Wednesday, July 11, 2018

Book-A-Day 2018 #192: Fog Over Tolbiac Bridge by Tardi & Leo Malet

Someday I'll seriously investigate the tendency for Euro-cartoonists to only use one name. Jason, Mawil, Kerascoet (two people in one name!), Mazan, Obion, Stanislas, Keramidas -- the list seems to be endless.

And even the renowned cartoonist (or whatever the adjectival form of bandee dessinee is) Jacques Tardi seems to have succumbed to the lure of the single moniker. The Fantagraphics edition of Fog Over Tolbiac Bridge, which I think is his most recent publication in English, refers to him as just "Tardi" throughout.

It's not necessarily a fame thing, since many of those names above started their careers with a single name -- though it may be so for Tardi. If I were feeling more energetic, I'd concoct a bizarre theory based on how Eurocomics are mostly sold as thin albums, hence they have thin spines, and so the market selects for authors with short names, since those are more readable to consumers. But, for now, I should probably get to the book at hand.

Fog Over Tolbiac Bridge is a mystery set in postwar Paris: Tardi adapted Leo Malet's 1956 novel Brouillard au pont de Tolbiac in the 1980s.

He later adapted four more novels by the same author, all featuring series detective Nestor Burma. And Tardi adapted other mystery novels before and afterward -- I've seen myself one of the books he adapted from Jean-Patrick Manchette, West Coast Blues. Tardi has had a long, varied career, but one major strain of it has been "adapting other people's mystery novels into comics," which seems unusual from my side of the Atlantic. (It may be less so in France, which has a large, robust comics ecosystem.)

Malet's series eventually comprised thirty-three novels, eighteen of which were set in a specific arrondissement of Paris. Tolbiac Bridge is one of the smaller set, a story of the XIIIth, the famous bohemian "Left Bank."

I've never read any of those novels: I can't say how Tolbiac Bridge fits into the Nestor Burma series. He shows up here as a "detective," and it takes a while before the narrative even makes it clear that he's a PI. He's not hired by anyone, and isn't working as a PI -- he's just a guy nosing around the edges of a police investigation, in that old Agatha Christie style. He gets dropped into this murder mystery with a letter from an old comrade -- Burma was an anarchist in his youth, between the wars -- referring to him as a "cop" and using a name Burma doesn't recognize. He's supposed to meet this supposed old friend, but the friend is already dead, as Burma learns from the mysterious gypsy woman Belita Morales.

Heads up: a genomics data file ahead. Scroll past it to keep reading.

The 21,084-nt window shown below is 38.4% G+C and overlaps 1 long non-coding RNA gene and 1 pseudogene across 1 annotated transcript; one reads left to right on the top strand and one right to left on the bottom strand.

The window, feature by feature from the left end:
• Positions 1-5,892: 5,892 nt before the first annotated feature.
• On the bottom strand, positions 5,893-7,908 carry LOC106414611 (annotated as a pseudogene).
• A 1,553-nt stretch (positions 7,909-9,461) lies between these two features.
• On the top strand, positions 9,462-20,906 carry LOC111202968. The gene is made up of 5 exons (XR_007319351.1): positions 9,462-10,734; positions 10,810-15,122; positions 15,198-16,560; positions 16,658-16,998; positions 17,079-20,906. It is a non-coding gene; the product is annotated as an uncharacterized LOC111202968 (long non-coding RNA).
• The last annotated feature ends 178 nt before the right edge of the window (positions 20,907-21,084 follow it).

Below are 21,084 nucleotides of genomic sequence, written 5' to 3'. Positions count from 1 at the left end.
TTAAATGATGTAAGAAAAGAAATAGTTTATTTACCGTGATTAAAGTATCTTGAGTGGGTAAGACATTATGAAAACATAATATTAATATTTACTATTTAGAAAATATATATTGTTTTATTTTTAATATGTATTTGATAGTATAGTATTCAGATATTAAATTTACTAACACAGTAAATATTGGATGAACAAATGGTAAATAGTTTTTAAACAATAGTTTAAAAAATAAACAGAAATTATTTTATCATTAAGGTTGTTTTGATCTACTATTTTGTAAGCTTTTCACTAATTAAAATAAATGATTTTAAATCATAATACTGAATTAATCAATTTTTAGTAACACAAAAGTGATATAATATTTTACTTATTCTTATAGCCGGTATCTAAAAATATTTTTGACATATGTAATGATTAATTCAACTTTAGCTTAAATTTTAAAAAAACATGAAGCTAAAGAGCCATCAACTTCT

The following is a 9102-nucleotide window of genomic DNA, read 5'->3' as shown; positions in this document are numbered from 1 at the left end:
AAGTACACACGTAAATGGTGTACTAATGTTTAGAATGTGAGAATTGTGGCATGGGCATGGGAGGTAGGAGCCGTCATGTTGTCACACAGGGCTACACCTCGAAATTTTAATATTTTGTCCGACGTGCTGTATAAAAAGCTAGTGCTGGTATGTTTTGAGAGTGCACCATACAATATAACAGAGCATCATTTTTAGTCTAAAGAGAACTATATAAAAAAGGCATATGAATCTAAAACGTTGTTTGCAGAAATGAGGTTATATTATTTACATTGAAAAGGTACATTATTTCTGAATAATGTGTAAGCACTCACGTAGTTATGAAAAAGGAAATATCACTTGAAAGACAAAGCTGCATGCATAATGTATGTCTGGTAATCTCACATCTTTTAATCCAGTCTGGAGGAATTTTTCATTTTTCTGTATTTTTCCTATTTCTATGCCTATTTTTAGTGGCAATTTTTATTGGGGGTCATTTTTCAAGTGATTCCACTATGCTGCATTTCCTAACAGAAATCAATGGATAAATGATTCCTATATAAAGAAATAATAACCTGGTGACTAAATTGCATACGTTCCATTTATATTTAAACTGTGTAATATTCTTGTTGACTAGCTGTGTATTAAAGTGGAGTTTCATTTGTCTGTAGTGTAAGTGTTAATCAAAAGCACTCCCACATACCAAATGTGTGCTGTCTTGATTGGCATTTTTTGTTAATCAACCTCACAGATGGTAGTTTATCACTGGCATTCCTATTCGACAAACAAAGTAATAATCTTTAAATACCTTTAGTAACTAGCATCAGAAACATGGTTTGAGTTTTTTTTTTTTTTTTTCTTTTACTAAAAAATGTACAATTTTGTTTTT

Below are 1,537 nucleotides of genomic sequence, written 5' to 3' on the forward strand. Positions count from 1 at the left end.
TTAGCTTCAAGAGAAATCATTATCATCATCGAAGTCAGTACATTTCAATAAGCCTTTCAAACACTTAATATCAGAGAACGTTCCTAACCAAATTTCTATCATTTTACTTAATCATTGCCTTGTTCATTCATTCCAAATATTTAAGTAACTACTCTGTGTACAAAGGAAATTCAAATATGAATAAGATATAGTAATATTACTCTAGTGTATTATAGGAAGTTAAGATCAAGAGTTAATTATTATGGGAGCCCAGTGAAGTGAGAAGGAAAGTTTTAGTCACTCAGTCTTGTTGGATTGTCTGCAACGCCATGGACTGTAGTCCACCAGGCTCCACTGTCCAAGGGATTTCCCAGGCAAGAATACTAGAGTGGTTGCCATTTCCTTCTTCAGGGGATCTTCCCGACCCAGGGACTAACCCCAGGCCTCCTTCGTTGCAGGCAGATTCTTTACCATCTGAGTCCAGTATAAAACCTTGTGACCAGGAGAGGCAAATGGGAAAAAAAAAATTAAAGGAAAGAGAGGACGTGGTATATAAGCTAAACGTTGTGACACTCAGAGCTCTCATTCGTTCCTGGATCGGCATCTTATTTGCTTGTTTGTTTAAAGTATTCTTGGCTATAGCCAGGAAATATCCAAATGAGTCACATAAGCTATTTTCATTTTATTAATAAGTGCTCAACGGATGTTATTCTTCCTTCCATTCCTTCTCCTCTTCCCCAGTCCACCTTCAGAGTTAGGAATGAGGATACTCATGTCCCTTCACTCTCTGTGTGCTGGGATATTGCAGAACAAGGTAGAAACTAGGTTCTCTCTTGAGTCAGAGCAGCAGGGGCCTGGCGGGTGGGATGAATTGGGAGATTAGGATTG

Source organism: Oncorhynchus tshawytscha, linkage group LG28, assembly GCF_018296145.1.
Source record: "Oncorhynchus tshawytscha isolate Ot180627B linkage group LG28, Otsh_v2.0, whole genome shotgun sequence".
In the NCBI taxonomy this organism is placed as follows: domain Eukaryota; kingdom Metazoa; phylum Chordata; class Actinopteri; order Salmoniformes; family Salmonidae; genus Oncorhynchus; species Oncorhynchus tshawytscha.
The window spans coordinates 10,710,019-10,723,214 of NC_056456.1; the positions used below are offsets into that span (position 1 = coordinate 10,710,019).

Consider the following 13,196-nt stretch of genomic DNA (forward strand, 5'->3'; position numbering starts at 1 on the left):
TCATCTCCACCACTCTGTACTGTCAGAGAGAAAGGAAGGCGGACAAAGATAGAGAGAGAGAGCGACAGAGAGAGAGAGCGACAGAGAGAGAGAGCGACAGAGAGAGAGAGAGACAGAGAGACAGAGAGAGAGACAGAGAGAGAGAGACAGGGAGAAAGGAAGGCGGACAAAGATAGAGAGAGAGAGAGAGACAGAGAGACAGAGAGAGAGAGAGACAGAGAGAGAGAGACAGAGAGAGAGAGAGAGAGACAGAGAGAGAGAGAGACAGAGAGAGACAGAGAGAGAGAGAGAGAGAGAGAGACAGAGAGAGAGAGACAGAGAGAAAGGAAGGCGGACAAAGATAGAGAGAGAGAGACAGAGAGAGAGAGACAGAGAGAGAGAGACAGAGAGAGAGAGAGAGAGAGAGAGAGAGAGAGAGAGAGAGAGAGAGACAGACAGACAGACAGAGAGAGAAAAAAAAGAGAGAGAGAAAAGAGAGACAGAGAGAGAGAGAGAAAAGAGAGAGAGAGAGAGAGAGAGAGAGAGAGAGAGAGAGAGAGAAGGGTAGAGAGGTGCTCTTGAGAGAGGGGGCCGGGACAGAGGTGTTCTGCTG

(Every mystery must have a mysterious woman. And she does fill all of the important plot functions of one -- she tells Burma things he wouldn't know otherwise, she sleeps with him, she....)

The dead man was known to Burma, and his death is inextricably linked to the crew Burma knew in those old anarchist days. So he goes to talk to his other old friends, and inevitably finds his way into plots and schemes -- and, eventually, to that cold bridge of the title, in the driving rain, for a final confrontation.

The plot is quite Tardi-esque, full of colorful characters who nevertheless often seem really similar to each other, who run around his large pages very quickly to get through the whole story in a short page-count. As always, I'm not as skilled in talking about art, but Tardi gives his Paris an architectural weight and solidity here, so that a reader almost feels like he can step into the panels and walk around the Left Bank of 1956.

This isn't my favorite Tardi book -- his Great War books are more solid and weighty, the Manchette adaptations I've seen are more exciting and vivid, and the Adele Blanc-Sec books are more fun and frivolous. But even not-favorite Tardi is impressive -- and other readers might well react more strongly to this Ross Macdonaldesque story of regret and lost chances and how choices you made thirty years ago will always come back to haunt you.

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